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Community Building and User Generated Content Forum

    
Is all this Facebook/Twitter Marketing Stuff a Scam?
internetheaven




msg:4070973
 12:13 pm on Jan 30, 2010 (gmt 0)

I saw a car manufacturor pushing their Twitter page ... they must have spent tens of thousands on front page Yahoo ads, Google PPC and press releases trying to get people to sign up to their Twitter feed. I watched it run, and at the end of the campaign there were less than 400 subscribers.

It just doesn't make any sense to me. I could be doing it wrong, but the people that sign up to my Facebook or Twitter feeds/pages are people already interested in my company/products/services.

Facebook and Twitter is just duplication of information/offers that are found on my website, in my RSS, in my forums, in newsletters etc. etc.

Sure, if I were an ad agency, I could track the clicks from Facebook or Twitter and show a nice big conversion rate that would impress myself. But that figure means nothing to me ... it hasn't increased sales, those purchasers would have found out about what I said on FB/TW anyway.

Would Apple's Facebook or Twitter page have increased sales of the iPad? (Wouldn't people just be buying it even if Apple made no sales pitch at all?)

Can Facebook or Twitter ever be responsible for generating sales I would not have made anyway?

I'm sure that some ad exec got paid a small fortune for pushing that car manufacturors Twitter page, and I'm sure that he had some great "branding" stats and figures for the company once it was complete. I honestly can't see how it would have done them any good though.

Some explain this to me please. Is social marketing just a scam service? Any actual definitive data anywhere (not the "intangible" stuff I get emailed ten times a day about).

 

Adamus




msg:4072619
 10:26 am on Feb 2, 2010 (gmt 0)

I agree that much of the social media hype is rather hollow and lacks a solid foundation.

That doesn't mean there isn't a place for social media marketing. Sites like twitter & facebook are often the default online destinations for many people, so a strong presence there can help your company.

The key imho is to adapt your company's 'voice' to the medium. A corporate website talks to its users in an often formal, business-like tone. On a facebook page a company can be a bit more personable and personal, while on twitter a company can post tweets about many things related to its industry that may not necessarily be appropriate for the corporate website.

To make sure social media investments aren't wasted on 'brand building' and other such fuzzy terms, any social media campaign should have solidly defined ROI metrics. In the end businesses exist to make money, and social marketing should contribute to that.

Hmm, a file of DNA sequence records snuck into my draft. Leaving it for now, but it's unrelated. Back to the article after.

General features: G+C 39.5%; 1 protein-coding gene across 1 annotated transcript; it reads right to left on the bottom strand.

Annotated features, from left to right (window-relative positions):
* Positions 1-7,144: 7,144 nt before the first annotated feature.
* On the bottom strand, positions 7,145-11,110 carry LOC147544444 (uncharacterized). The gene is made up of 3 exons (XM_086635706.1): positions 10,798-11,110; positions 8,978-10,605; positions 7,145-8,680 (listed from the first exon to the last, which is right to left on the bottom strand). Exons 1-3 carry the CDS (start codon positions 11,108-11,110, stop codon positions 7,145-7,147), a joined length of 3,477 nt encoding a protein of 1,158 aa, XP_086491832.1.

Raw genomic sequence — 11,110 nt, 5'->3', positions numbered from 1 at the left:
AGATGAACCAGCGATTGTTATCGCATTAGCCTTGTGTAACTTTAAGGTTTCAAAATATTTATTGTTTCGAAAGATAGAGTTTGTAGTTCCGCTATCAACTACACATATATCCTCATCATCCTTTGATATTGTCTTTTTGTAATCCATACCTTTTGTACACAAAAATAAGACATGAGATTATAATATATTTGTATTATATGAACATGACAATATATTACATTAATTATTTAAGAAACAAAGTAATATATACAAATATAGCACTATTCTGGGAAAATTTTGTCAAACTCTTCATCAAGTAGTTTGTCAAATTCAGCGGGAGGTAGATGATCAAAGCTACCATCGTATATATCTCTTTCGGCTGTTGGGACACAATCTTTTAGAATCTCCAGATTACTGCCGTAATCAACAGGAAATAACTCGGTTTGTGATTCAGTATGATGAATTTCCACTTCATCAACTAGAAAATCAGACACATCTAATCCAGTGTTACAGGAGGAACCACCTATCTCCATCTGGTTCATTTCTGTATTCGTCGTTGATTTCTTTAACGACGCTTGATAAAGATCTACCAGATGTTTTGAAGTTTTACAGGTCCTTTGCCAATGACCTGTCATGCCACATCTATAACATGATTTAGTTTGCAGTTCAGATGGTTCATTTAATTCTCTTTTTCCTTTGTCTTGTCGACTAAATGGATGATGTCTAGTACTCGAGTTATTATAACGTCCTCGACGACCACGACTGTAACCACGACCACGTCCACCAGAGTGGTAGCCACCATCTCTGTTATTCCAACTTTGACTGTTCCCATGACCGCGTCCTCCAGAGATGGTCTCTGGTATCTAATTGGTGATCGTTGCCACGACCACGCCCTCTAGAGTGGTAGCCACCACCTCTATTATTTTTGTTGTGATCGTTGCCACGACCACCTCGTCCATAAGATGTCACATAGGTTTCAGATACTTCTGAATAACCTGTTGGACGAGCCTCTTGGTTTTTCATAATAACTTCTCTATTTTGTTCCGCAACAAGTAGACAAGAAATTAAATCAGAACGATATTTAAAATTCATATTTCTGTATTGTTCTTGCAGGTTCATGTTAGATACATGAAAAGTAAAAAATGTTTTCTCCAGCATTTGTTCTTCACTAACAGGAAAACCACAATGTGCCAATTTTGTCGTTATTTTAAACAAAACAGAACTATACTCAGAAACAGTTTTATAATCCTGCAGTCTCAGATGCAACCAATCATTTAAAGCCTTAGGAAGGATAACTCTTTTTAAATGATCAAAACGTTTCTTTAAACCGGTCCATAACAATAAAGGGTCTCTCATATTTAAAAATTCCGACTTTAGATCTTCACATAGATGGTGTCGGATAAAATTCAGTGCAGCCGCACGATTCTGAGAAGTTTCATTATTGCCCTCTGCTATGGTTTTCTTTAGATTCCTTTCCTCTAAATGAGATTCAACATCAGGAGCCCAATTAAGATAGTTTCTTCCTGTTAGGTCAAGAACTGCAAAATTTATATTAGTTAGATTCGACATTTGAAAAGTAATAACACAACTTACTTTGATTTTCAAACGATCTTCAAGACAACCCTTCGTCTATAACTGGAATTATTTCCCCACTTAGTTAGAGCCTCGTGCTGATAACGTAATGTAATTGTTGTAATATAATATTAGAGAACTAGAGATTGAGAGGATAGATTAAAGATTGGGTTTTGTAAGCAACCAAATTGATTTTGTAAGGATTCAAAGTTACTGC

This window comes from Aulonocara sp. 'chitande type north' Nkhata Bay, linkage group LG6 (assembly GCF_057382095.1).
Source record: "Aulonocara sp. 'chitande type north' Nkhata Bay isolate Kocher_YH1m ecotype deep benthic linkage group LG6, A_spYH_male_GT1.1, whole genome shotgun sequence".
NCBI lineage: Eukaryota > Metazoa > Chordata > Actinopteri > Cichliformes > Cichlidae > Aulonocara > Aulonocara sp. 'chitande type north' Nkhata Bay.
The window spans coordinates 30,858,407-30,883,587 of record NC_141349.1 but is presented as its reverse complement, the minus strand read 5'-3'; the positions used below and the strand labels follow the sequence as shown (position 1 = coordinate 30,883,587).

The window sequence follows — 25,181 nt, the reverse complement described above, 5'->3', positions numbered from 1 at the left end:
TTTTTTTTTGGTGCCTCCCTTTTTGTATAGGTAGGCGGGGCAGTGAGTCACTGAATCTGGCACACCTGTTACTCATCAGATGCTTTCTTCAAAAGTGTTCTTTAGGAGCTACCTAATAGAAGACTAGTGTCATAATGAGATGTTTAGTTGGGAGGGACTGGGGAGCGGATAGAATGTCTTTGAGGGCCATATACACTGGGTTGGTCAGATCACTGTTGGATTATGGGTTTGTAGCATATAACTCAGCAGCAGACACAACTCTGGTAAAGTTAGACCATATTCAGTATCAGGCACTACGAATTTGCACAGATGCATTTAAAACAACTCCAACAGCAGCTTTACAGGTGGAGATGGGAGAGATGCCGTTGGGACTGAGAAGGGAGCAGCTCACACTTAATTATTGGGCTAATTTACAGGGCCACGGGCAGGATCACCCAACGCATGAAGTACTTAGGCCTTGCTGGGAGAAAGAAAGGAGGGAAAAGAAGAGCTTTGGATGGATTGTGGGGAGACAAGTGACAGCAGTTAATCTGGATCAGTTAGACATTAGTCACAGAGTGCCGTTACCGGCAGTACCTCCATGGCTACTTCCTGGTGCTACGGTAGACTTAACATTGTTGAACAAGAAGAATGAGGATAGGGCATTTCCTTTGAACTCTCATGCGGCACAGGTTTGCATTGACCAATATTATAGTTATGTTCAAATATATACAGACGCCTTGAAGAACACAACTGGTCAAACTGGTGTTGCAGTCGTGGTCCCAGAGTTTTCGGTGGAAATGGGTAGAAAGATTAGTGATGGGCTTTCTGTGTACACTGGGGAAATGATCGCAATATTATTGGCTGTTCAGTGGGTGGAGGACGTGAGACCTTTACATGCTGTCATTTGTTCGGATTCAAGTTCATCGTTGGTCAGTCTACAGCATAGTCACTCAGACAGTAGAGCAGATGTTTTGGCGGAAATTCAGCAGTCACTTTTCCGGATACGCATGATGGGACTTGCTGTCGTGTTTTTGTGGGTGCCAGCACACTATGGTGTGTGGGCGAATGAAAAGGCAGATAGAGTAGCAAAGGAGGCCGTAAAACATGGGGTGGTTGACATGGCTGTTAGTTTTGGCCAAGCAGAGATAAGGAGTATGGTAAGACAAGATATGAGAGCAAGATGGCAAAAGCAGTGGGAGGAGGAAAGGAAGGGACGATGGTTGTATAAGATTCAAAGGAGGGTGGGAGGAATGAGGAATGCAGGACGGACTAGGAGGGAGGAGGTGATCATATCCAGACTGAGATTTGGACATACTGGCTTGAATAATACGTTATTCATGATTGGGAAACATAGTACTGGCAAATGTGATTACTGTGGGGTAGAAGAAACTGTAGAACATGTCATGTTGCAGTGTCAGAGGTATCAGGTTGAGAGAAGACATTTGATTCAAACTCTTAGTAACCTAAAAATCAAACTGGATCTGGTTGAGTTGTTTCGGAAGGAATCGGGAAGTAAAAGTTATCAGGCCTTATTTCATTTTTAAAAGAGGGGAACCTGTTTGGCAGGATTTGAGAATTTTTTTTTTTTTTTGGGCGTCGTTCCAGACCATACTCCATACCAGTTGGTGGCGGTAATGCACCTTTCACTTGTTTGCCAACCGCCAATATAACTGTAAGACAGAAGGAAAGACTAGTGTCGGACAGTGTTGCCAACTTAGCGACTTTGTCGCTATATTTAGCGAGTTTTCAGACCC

If your social media marketing isn't generating pageviews, leads, or sales, you're not on the right path.

Unfortunately too many social media 'experts' don't focus enough (or at all) on ROI and instead wallow in vagueness and fuzzy marketing speak.

Frank_Rizzo




msg:4072967
 7:50 pm on Feb 2, 2010 (gmt 0)

I heard on the radio today an interview with some unfunny (IMO) comedian Peter Serafinowicz.

He said that his new DVD was released yesterday and that it was the fastest selling release or something of all the mainstream comedians (Macintyre) and programmes (Office, Gavin and Stacey).

He put this down to twitter and his own blog. He said that his followers on twitter tweeted the hell out of it and those who read his blog hyped it to. The result being that the amazon page for the dvd had 150 reviews - all 5 star. He contrasted that with Gavin and Stacey which had just 30.

What is clearly happening here is that his loyal fans were creating something out of nothing. This is not a viral campaign and it is not self perpetuating either. His tweeters were singing the same song and just duplicating self promotional posts on the various sites.

All that has happened is that 150+ posters have reviewed the DVD are already genuine fans of the comedian and that this does nothing to help customers who do not know, or know little of him in order to make a purchase.

Emperor's new clothes sort of thing.

rogerd




msg:4073471
 1:54 pm on Feb 3, 2010 (gmt 0)

Dell has sold a few million dollars worth of refurbs and overstock on Twitter. Zappos has burnished its reputation for customer service there. That doesn't mean that you or I can jump on social networks and start selling stuff like crazy.

Sure, it's possible to use these sites to promote your business. But, in many cases the ROI will be low or at least hard to measure.

It helps if your target customers fit the demographic profile of one of the major networks and tend to be active users. You must then find ways to promote in a way that is helpful and/or fun, or, even better, let your users/fans promote for you.

anallawalla




msg:4076173
 8:02 am on Feb 8, 2010 (gmt 0)

Is social marketing just a scam service?


SM isn't a scam, but it must be easy for an ad agency to milk their existing clients by hyping what they can do. They are apparently experts in all marketing media, but in reality, they may have someone in the office who uses SM and this person is expected to work wonders for the client.

Consumer brands can benefit from SM more so than B2B brands. The demographics are important. The Prius recall was (I believe) accompanied with an online campaign in the US but perhaps their core user base might not be SM users even though they might be computer geeks who own the appropriate tools. Therefore, SM needs to be just one of many tactics to reach the audience.

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